Do you ever find yourself wondering why it's easier to find content on the internet than in your own organization? Maybe you need a Findability Strategy. Here's a look at how you can define yours.
Users of commercial tools and sites such as Yahoo, Google and Amazon often ask why such findability functionality does not exist in the corporate world.
Providing an enterprise findability experience that equals those on the Internet requires a rigorous needs assessment and strategy.
The development of a Findability strategy has to be addressed deliberately and uniquely within each organization. It is not a product that can be purchased, but instead an environment that requires analysis, design and ownership.
Editor's Note: You can read more articles by Carl including: What Enterprise 2.0 Practitioners Should Know About KM Deployments.
Each Findability strategy is potentially unique. For example, the steps taken to organize a collection of audio files for purchase and download by a general-interest consumer community may not work for a collection of scientific findings needed by researchers looking to increase collaboration and the rate of innovation.
What remains the same in each instance, however, is the need to coordinate search, navigation, taxonomy, personalization and interface technologies and approaches. Although the potential technical components remain the same, the individual features, make-up and execution should differ.
Begin the development of a Findability strategy by examining Findability scenarios across your organization. Assess the needs for Findability through a combination of content, community and context.
Perform an audit of the content that will be exposed trough the Findability strategy and ask:
- How is the content created and by whom?
- Where is the content located? How many repositories are there?
- What categories of information exist?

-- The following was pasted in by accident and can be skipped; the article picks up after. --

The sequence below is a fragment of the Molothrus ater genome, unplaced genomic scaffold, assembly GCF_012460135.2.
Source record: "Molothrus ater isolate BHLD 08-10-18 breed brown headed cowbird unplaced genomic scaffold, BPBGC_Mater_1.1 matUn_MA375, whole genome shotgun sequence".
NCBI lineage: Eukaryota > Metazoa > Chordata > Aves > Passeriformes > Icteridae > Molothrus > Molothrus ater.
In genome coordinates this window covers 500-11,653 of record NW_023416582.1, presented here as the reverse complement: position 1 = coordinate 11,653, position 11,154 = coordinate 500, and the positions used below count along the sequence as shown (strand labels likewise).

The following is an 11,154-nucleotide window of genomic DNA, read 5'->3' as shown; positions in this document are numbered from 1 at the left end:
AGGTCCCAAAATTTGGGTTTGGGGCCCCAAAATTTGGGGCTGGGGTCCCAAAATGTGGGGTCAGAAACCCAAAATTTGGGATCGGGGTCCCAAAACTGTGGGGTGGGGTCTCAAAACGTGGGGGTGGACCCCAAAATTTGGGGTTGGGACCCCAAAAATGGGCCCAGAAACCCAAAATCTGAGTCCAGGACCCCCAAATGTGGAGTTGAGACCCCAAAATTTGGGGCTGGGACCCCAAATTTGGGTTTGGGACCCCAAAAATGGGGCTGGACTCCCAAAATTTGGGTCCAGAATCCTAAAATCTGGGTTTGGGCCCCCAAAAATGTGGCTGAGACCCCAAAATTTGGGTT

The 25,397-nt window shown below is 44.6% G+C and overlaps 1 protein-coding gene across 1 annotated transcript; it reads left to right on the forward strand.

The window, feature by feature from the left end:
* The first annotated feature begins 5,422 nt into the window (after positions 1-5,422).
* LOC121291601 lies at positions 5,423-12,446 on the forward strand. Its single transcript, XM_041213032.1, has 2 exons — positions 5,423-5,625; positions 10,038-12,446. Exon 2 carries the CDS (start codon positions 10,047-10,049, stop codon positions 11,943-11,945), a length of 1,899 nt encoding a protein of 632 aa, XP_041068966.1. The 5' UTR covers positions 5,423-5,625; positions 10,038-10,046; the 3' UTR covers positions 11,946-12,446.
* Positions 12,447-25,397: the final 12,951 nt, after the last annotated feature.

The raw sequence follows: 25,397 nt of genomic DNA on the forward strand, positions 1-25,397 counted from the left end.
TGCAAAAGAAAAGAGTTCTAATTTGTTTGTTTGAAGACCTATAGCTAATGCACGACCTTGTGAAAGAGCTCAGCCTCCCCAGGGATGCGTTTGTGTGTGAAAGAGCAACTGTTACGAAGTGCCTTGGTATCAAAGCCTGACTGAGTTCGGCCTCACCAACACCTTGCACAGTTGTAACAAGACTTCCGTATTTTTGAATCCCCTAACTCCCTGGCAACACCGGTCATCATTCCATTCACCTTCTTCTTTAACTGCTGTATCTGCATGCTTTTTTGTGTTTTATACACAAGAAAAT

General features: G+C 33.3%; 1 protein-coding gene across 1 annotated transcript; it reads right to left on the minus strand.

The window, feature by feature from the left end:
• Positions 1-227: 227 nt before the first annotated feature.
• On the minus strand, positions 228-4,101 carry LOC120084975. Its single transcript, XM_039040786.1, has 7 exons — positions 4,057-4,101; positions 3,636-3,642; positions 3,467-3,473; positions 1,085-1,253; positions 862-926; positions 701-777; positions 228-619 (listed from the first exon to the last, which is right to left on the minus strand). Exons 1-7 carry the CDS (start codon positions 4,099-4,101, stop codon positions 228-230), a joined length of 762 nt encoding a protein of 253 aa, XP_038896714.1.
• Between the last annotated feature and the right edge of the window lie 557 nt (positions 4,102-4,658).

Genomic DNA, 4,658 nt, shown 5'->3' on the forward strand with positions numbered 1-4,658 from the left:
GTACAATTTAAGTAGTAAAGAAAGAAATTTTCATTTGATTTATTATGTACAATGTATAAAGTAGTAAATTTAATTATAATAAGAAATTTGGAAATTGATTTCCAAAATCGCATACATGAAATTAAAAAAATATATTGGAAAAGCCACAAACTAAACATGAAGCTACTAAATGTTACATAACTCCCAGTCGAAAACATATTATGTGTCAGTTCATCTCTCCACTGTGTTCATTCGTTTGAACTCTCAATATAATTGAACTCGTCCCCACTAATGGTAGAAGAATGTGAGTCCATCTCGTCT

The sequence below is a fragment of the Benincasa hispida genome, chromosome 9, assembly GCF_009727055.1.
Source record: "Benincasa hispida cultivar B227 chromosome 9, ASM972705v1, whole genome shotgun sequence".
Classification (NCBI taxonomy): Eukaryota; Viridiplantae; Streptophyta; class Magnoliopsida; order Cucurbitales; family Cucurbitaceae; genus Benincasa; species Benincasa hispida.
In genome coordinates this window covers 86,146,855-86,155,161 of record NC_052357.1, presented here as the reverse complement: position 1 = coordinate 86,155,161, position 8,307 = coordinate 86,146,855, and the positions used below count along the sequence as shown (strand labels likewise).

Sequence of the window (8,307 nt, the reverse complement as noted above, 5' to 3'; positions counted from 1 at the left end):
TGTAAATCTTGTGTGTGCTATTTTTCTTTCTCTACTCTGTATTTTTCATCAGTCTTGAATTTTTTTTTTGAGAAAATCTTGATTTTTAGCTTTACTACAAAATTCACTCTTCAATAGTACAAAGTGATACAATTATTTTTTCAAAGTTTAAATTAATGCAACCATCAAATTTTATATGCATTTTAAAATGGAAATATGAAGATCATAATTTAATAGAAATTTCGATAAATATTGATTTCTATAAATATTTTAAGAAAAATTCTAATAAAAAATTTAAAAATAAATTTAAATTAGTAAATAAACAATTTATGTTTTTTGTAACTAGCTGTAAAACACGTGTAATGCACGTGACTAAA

- Do different types of content require or have different tags?
- Who are the owners of content?
- What is the volume of content?
- What similarities and differences exist within the body of content?
- How dynamic is the content collection?
The types of issues that need to be addressed regarding the intended user base are:
- Who is the intended community of users? Is it one community or several?
- Are all users created equal? Do the needs of some supercede the needs of others?
- What interface models remove ambiguity or fit well with the users?
- What attributes make the content relevant?
- How proficient are the users in understanding the content?
Pay particular attention to context. While understanding content and community is important, it is context that ultimately defines the intersection of the two. Context places the reality of content and the needs of the community within the demands of business goals and objectives. The types of questions that need to be addressed regarding context are:
- What is the ultimate goal of the Findability strategy (e.g., to enable customer self-service, ensure compliance, facilitate e-Discovery, foster expertise identification, mine business intelligence -- or all of the above)?
- What do users do with content after it is found?
- How is the relevancy of content determined?
- What access rights need to be supported?
Content + Community + Context = Information Architecture
In the end, it is not a single component that determines the best approach to Findability, but the intersection of content, community and context. In more technical terms, this is the development of an information architecture, an underlying foundation that manages all content and provides a flexible, adaptable interface to the content.
It should be appreciated that content, community and context can break out into multiple levels. Content does not have to be physically positioned as a single collection. There may be separate and distinct communities within an organization, each with very different needs. Such unique combinations of content, community and context must be examined, at least to see whether there is merit in specifically and uniquely supporting them separately.
With the Findability strategy clearly defined, you can begin to assess technology alternatives. This approach to providing “search” inside the firewall is rigorous. But the effort likely results in the production of a enterprise asset -- an ability to leverage corporate content, to eliminate reinvention, poor communication and miscommunication, increase innovation and responsiveness, support compliance and e-Discovery, and facilitate collaboration.
Interested in more articles related to Information Management Agility? Check these out:
- What is Information Management Agility?
- Why Your ECM Strategy Needs to Advance Information Management
- Making BPM “Social”: Flexibility First, Sociability Follows